LIHUE — Fire it up.
An authentic forno, or Portuguese oven, will be one of the highlights of the Portuguese Festival July 12 at the Kauai Museum to bake sweet bread, a well-loved treat that accompanies traditional Portuguese dishes.
Chucky Boy Chock is the Kauai Museum’s Portuguese Festival Chairman. His wife is of Portuguese descent, and he said he is hoping the event will revitalize the customs for current and future generations of Portuguese on Kauai.
“The older generation had a lot of pride in their heritage,” he said. “This is a wonderful way to honor the Portuguese. We hope to have the community come and take pride and ownership in the museum as we at the museum honor their community.”
Alice Arruda is one who wants to keep the tradition going. Her late husband was a huge fan of her baking and even built her a forno in their backyard in Lihue. It’s the very oven the family donated to the museum for the festival.
“My son Darryl will be baking the bread for the festival, 12 loaves in the forno at one time,” said Arruda, 87, who was married to Henry for six decades.
Over the years, celebrating the Holy Ghost Feast in July with a party wasn’t the only time Arruba and her husband would celebrate their Portuguese heritage. Henry was born in Madera, Portugal and immigrated to Kauai with his family where he worked his entire career at a plantation as a machinist.
“We had parties at home all the time,” Arruda said of the family that often celebrated its culture. “My husband and his brother would dance around and play the guitar and ukelele.”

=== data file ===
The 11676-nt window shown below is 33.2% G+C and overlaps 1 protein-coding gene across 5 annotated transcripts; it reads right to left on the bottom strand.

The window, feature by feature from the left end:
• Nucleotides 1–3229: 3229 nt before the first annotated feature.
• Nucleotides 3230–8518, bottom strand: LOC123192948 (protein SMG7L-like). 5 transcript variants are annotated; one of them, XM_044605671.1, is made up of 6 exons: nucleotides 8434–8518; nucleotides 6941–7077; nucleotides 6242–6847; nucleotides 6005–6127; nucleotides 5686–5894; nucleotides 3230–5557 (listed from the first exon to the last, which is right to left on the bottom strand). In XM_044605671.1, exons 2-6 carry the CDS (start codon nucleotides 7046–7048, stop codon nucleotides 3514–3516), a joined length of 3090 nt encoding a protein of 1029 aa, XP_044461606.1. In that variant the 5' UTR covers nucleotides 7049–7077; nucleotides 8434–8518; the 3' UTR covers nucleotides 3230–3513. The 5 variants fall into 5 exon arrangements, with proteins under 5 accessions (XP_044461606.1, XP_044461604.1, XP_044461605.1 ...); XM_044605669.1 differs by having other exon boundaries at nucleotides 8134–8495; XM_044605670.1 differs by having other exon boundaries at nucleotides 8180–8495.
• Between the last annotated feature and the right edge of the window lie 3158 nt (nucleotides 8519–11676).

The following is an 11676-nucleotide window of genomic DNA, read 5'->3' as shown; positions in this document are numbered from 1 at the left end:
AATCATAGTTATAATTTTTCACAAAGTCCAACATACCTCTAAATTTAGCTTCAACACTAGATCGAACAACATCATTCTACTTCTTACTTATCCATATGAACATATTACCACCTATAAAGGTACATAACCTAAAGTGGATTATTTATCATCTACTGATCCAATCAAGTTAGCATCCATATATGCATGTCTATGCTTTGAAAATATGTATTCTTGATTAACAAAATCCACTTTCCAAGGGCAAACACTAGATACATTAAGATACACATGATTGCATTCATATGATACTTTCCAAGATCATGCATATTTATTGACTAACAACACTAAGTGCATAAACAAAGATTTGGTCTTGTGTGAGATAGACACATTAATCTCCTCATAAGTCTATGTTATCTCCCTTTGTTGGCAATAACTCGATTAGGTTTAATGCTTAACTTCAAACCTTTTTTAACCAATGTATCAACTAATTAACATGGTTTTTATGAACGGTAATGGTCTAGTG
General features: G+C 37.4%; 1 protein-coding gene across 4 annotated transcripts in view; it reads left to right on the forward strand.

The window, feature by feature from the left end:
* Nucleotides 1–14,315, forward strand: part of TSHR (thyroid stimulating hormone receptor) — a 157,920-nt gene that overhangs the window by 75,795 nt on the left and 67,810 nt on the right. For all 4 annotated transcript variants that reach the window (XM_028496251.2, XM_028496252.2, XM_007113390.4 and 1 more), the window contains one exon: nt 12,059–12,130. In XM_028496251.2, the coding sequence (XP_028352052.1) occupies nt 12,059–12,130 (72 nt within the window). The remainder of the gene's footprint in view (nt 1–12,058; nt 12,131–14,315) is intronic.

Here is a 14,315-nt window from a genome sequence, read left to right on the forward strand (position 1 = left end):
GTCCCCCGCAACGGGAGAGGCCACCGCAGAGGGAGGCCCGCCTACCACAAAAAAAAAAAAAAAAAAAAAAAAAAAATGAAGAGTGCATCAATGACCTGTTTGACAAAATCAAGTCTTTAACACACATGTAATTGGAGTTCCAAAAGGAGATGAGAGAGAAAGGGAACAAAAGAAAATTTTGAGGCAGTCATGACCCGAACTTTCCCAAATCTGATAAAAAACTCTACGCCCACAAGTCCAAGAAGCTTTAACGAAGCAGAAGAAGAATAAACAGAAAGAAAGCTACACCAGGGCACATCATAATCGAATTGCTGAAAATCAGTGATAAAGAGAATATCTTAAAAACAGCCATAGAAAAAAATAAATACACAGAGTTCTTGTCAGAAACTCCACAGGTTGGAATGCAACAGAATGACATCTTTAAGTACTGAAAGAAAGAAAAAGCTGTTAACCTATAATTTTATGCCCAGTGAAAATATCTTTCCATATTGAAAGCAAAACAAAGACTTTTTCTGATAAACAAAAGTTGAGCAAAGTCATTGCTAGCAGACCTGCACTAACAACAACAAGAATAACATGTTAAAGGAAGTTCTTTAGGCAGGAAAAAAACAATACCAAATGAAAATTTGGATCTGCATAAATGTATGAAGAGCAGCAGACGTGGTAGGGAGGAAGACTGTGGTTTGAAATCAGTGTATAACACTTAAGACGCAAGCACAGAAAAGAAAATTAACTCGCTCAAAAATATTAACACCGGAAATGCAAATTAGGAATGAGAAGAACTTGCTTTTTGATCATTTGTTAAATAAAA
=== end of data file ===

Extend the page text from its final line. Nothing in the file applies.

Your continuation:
At the heart of their frequent parties was the traditional Portuguese music and food, prepared with legendary recipes handed down, including Portuguese pot roast, bean, cabbage and macaroni soups, malasadas and the lovingly prepared sweet breads and mini muffins.
“My husband used to make homemade wine in a vinegar barrel,” remembered Arruda.
Even before that time, Arruda helped with wine-making duties at her parents’ home.
“When I was in eighth grade, after I’d walk home from school, the first thing we would do is take off our shoes and smash the freshly picked grapes in a barrel. The grapes were from grape vines in Hanamaulu,” Arruda recalled.“The grape came out through a trough and my mother would add sugar. Stomping on the grapes would turn our feet purple.”
Other donations are pouring in from the community for the upcoming festival, including a cow. When cattleman Bob Farias, Sr. heard about the festival he was originally planning to give away a quarter hind cattle.
“When he heard Aunty Alice was involved in the event he said, ‘Aunty Alice makes the best malasadas. I better give a whole cow,’” said Chock.
Quarter hinds will be raffled off at the festival, in addition to a golf package, Fish Express gift certificates, bottles of Portuguese wine, Kalaheo Steak House dinners and a trip for two donated by Mokihana Tours.
Food served in the museum’s courtyard will include sugar-coated malasadas, sweet bread, spicy bean soup, pickled onions, cornmeal and Portuguese sausage. Dancers will provide entertainment and lesson on the history of the ukulele, said to be created by Portuguese cabinetmakers, will unfold.
The event will be from 10 a.m. to 3 p.m. Saturday, July 12 at the Kauai Museum at 4428 Rice St. Admission is free for kamaaina. Visitor special admission pricing is $8 for adults, $6 seniors (65 and older) and free for children.